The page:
BEIJING, March 8 -- China's relaxed family planning policy is being challenged by widespread sex discrimination in the job market.
Now the world's most populous nation has reformed its "one-child" policy to allow couples to have a second child if either parent is an only child, a move to cope with its aging population.
The change will allow about 15 to 20 million people to expand their families, but only about half of them are willing to do so, according to research by the National Health and Family Planning Commission.
For working Chinese mothers, a second child means an interruption or even an end to their career. And for many job-seeking women, even entertaining the idea risks losing their chance of landing a job.
Respondents' first question to female job candidates has become whether or not they will have two children, and to ensure the post, the answer must be "absolutely not."
Under Chinese law, women are entitled to maternity leave of at least 90 days with full pay, and the period will double if she wants a second child, a horrible intimidation for most employers.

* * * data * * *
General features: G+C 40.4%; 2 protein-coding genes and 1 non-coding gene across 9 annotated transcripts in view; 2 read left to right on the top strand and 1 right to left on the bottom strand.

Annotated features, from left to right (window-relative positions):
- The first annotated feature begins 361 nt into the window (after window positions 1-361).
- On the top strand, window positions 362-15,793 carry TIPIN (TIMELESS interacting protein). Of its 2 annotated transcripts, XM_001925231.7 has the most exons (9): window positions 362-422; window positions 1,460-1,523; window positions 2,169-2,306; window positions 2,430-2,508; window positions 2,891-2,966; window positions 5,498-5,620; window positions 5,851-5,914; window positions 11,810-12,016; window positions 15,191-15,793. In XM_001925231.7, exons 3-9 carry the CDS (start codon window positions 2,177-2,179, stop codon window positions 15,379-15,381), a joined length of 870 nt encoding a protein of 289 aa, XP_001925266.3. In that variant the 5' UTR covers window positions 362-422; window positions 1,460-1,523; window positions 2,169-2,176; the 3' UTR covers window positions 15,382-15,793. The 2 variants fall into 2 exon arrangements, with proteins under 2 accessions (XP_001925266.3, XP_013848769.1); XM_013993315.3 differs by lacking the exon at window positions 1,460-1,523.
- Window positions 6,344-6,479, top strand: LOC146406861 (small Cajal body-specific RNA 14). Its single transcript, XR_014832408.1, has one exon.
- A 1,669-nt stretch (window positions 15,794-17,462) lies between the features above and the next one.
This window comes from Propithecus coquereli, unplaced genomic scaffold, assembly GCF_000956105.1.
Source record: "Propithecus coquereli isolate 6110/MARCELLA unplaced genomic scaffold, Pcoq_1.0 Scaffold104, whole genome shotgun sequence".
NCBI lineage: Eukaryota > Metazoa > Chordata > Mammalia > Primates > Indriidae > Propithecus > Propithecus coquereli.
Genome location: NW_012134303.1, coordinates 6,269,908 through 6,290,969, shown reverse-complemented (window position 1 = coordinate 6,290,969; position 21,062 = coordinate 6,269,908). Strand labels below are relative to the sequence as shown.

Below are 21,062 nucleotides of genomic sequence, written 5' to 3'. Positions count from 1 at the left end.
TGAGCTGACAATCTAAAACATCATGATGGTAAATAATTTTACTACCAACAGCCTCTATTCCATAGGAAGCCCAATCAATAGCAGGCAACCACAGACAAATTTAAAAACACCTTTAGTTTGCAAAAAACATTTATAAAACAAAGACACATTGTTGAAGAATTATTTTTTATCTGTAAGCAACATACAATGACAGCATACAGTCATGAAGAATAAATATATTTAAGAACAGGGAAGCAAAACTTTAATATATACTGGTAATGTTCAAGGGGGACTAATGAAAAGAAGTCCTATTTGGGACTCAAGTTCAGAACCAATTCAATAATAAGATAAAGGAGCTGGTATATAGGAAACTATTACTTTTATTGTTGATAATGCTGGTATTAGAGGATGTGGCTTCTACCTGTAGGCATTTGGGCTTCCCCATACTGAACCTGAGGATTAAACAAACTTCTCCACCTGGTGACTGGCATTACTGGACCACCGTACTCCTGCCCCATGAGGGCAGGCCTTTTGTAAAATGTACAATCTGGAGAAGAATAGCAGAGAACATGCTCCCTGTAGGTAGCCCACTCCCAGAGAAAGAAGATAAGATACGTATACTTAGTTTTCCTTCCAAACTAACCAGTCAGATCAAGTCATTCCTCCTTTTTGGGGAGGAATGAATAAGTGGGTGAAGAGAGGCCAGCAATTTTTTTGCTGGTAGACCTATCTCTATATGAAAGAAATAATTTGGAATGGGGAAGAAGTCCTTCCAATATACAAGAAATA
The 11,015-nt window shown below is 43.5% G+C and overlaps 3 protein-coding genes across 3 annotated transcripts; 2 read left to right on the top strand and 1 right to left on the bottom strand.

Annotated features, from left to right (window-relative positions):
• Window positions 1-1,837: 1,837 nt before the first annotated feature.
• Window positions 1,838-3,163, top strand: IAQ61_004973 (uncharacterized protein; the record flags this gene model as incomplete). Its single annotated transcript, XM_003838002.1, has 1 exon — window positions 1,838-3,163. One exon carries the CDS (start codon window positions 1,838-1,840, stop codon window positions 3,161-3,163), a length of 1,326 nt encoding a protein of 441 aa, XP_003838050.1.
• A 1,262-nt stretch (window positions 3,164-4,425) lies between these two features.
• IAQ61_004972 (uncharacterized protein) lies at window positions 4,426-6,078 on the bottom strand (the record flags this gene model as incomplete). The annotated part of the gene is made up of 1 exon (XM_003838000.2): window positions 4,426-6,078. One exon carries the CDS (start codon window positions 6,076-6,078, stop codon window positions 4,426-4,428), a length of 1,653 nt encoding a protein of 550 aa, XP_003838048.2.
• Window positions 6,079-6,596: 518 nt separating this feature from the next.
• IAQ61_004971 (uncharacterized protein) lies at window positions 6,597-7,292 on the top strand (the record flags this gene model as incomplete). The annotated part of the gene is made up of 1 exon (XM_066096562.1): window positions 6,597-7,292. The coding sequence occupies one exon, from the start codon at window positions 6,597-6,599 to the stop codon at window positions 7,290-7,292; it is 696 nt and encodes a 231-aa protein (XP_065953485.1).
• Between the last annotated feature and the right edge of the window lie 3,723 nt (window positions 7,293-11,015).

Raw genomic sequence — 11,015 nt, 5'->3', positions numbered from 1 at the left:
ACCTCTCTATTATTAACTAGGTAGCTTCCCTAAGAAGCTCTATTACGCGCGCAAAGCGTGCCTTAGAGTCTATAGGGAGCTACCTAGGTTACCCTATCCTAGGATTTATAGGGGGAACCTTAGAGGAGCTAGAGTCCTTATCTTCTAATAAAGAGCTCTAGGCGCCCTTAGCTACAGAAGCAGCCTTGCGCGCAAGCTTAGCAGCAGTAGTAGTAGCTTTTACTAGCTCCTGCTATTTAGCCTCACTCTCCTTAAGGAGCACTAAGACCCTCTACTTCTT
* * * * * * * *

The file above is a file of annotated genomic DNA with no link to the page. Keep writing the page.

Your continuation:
Sex discrimination regarding employment is rampant in China as it is around the world.
According to a 2011 report released by the All-China Women's Federation, 56.7 percent of female graduates interviewed said there were "fewer job opportunities for girls," and a remarkable 91.9 percent said they had suffered gender discrimination from employers.
Soon after the new child policy's implementation late last year, some companies have swiftly cut their recruitment of female workers.
Premier Li Keqiang said last month that adjustment of the population policy complies with the people's will, relates to economic and social development, and that authorities must promote the cause.
After more than 30 years of explosive growth, China's economy is being dragged by a shortage of labor and an increasingly old population. It is hoped that the easing of the child policy can replenish the country with new blood and hope.
In this sense, the authorities are expected to curb gender discrimination in employment and ensure the smooth implementation of the new policy.
Law enforcement departments also need to reinforce their supervision over companies showing prejudice against women, and should investigate discrimination cases upon request and seriously punish violators.
As suggested by Lyu Pin, a women's rights advocate, the government should work out more preferential policies, such as tax reduction, for companies with a larger proportion of female employees. These companies should also be considered first in government procurement programs.
The government should also encourage qualified couples to give birth to two children by providing more subsidies and helping relieve the economic burden placed on their families by raising an extra baby, according to Lyu.